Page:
Sunday, May 29, 2011
Michael Landon vs. Angus Young
May 29: The highway is the best way to get where you are going in a hurry, right? The same truth applies to hikers. I needed to chop a few miles off the top to get to Paul and Sharon's territory before they are swamped by an incoming pack of relatives.
In order to make that happen we collaborated on a plan which sent me onto Highway 50 for eleven miles, through the heart of Clarksburg and beyond.
The first couple of miles were simple, with a large shoulder to ease my mind a bit. As I hit downtown Clarksburg my safety net shrunk and I was much closer to cars going seventy five miles an hour than I would like to be. Luckily the nerves did result in an adrenaline rush and I came as close to running as someone hidden under a backpack looking like the Hunchback of Notre Dame can manage.
The dangerous bit passed quickly and I was soon enjoying the company of my good friend the shoulder. Pancaked along much of the walking surface were various forms of roadkill. I'm not going to miss the putrid rotting stench of animal corpses once I get back into the country and away from busy roads. For some reason I enjoy the odor of honeysuckle just a touch more.
Shortly after the noon hour I was relieved to see the road sign that meant my freedom: Wolf Summit. Here I departed the highway and entered the much-anticipated North Bend Rail Trail. A former Baltimore and Ohio rail bed has been turned into a trail stretching from Wolf Summit to Parkersburg, seventy one miles away.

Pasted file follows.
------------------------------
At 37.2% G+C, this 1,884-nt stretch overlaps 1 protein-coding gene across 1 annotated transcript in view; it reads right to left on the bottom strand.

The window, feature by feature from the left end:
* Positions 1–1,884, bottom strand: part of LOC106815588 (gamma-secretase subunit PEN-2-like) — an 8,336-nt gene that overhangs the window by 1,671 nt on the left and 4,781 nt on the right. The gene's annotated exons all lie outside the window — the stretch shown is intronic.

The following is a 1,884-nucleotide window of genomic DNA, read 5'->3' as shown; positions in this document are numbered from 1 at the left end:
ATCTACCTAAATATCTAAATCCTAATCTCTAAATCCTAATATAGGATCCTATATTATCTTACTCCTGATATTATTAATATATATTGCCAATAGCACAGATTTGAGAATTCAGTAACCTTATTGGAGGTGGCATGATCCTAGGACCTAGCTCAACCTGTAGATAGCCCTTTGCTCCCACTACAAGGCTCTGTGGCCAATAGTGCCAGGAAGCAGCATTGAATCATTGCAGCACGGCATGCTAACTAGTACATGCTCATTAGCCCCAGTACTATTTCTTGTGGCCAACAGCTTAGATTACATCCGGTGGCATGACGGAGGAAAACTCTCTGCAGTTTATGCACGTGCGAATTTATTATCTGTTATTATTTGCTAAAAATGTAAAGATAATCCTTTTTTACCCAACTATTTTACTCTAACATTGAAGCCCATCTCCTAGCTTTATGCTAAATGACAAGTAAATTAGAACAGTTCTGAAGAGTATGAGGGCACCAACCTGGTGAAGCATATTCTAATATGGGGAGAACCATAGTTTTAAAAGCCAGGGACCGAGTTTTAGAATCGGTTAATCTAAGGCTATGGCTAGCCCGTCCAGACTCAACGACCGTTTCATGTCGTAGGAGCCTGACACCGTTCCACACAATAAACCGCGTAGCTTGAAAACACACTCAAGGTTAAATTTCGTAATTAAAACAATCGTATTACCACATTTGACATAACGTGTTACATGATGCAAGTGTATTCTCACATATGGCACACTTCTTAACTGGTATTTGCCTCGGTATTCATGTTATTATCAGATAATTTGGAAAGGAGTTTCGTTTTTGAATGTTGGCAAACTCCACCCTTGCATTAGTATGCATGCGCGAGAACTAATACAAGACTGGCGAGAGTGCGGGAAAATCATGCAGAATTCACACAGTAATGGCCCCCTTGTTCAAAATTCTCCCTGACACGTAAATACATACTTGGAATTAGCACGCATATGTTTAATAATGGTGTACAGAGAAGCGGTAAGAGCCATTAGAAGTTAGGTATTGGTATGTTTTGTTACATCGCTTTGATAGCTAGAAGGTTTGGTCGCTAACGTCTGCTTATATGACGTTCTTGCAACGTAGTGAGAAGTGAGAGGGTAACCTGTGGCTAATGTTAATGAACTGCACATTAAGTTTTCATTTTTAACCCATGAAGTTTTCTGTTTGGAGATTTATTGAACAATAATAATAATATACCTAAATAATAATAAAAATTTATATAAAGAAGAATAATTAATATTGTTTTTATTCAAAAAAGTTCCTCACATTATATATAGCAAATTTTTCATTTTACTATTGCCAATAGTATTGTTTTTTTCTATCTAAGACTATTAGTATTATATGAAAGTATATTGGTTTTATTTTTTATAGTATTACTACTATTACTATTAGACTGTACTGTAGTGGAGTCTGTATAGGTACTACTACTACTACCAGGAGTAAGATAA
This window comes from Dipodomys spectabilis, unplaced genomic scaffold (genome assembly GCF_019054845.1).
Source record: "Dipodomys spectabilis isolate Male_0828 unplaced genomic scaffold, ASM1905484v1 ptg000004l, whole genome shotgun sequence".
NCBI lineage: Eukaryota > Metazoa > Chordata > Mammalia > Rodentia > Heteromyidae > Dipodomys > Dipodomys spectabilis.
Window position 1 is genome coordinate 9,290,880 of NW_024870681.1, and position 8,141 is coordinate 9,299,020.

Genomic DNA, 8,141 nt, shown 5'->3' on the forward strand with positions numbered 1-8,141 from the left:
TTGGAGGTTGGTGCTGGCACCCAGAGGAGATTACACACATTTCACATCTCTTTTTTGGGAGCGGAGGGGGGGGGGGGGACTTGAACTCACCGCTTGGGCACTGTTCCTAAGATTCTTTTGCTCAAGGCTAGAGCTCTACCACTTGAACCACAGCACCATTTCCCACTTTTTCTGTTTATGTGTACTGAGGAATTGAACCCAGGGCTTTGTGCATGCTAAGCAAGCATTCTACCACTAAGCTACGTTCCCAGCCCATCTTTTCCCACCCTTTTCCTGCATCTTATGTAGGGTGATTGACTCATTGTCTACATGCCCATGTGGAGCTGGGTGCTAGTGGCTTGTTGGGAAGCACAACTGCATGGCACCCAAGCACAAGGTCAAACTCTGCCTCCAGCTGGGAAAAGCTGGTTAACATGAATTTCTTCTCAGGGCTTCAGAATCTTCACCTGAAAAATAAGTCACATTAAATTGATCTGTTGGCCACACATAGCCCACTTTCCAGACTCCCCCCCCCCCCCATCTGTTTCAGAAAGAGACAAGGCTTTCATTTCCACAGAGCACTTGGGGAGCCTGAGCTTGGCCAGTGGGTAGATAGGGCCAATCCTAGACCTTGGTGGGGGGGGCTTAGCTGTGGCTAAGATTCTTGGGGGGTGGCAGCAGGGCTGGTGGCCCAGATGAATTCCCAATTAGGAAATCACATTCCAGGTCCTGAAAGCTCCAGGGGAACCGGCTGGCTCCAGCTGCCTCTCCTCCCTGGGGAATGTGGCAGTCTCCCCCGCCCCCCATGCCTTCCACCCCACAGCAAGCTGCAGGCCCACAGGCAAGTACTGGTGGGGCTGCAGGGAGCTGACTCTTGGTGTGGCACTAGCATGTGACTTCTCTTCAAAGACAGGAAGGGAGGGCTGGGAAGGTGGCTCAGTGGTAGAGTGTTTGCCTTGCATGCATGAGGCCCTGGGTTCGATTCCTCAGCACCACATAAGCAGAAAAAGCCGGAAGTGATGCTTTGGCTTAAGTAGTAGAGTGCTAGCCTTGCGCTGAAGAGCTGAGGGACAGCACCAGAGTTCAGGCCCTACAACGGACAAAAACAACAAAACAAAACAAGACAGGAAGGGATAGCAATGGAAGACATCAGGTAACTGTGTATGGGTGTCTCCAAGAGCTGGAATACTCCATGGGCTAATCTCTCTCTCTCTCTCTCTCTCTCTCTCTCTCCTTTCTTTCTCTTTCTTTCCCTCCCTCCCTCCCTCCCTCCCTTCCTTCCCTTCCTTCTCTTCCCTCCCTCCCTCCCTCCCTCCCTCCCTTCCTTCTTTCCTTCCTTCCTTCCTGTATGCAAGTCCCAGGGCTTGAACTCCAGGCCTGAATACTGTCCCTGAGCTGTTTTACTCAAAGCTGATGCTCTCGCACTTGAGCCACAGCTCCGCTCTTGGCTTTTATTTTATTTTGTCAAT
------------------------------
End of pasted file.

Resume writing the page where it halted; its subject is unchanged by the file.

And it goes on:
Only four miles down the path was my rendezvous point with Sharon and Paul. I reveled in the quiet space, away from the screaming engines of trucks and automobiles. In two miles I reached the first railroad tunnel. The cool breeze emanating from within was delightful amid the mid-day heat. Strangely, I seem to have misplaced my flashlight, so traveling through the one thousand foot plus tunnel was somewhat challenging in the middle section. I made it through without falling on my rear yet again and met up with Sharon and Paul in Bristol (good luck trying to find that speck on any map).
On the ride to their house the couple showed me a library just off trail as well as a route to one of the gas stations next to the NBRT. They also regaled me with tales about the 1950 flood, which devastated Smithburg, resulting in numerous fatalities. The covered bridge there was also destroyed and swept downstream where it acted as a dam until the remnants were removed.
We arrived in their beautiful home and I almost fell asleep the moment I entered the guest bedroom and lay on the comfortable mattress. I have to stay strong though, Sharon is cooking spareribs and I am pretty excited about eating them.
Paul raises cattle for beef and Sharon is a retired middle school math teacher who still helps out with some of the math programs from time-to-time. I'm going to have to leave now, I can smell those spareribs - clearly I have better things to do than to talk to you.
P.S.: Sharon prepared a veritable Noah's Ark of food: sweet potatoes, salad with greens from their garden, spareribs, pasta salad, watermelon, applesauce, German chocolate cake, potatoes...I think you get the idea. All of it was a treat for my tongue. After the feast they took me out to a couple places of historical interest I will be visiting - I will brief you upon what I learned as the trail takes me to those spots in the coming days.
Miles today: 17, for a total of 452.